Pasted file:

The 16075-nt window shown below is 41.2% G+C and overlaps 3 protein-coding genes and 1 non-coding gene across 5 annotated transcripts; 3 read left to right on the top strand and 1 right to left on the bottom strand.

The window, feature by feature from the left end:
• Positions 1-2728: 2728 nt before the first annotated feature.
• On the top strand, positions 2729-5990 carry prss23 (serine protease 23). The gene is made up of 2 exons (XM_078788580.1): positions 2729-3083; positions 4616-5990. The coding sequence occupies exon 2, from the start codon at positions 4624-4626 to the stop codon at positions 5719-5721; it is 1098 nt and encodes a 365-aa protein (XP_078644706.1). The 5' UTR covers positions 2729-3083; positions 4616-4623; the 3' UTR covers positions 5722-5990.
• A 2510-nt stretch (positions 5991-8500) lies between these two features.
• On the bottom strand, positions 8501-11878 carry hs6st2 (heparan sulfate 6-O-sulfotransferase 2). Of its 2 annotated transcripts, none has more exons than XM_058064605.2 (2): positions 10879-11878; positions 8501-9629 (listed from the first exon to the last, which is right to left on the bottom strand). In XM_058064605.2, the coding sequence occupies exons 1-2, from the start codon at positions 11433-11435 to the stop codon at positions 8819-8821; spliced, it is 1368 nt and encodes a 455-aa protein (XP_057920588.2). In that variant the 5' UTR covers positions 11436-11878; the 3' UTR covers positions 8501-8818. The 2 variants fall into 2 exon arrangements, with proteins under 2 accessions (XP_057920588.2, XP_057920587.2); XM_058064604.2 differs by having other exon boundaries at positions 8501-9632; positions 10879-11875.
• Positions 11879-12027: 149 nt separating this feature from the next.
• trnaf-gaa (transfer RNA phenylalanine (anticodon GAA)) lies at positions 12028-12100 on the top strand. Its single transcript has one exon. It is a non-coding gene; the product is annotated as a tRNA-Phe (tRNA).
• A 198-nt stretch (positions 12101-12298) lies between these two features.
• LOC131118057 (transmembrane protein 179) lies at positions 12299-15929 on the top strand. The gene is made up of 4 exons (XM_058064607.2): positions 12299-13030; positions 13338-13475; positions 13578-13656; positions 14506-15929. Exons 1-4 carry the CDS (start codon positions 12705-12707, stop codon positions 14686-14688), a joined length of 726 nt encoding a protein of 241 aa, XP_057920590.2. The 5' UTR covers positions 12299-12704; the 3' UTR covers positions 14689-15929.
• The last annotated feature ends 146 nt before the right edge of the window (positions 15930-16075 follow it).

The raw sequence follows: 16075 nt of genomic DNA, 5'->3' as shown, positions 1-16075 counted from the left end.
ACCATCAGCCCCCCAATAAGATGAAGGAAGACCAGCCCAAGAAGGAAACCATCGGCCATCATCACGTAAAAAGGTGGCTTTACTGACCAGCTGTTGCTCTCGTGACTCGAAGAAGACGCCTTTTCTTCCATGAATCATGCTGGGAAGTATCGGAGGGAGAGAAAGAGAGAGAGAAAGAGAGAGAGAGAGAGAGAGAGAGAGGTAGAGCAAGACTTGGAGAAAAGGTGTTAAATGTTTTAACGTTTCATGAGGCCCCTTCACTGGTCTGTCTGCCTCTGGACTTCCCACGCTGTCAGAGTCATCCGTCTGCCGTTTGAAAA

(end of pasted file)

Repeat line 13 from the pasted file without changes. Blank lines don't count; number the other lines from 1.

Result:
ACCATCAGCCCCCCAATAAGATGAAGGAAGACCAGCCCAAGAAGGAAACCATCGGCCATCATCACGTAAAAAGGTGGCTTTACTGACCAGCTGTTGCTCTCGTGACTCGAAGAAGACGCCTTTTCTTCCATGAATCATGCTGGGAAGTATCGGAGGGAGAGAAAGAGAGAGAGAAAGAGAGAGAGAGAGAGAGAGAGAGAGGTAGAGCAAGACTTGGAGAAAAGGTGTTAAATGTTTTAACGTTTCATGAGGCCCCTTCACTGGTCTGTCTGCCTCTGGACTTCCCACGCTGTCAGAGTCATCCGTCTGCCGTTTGAAAA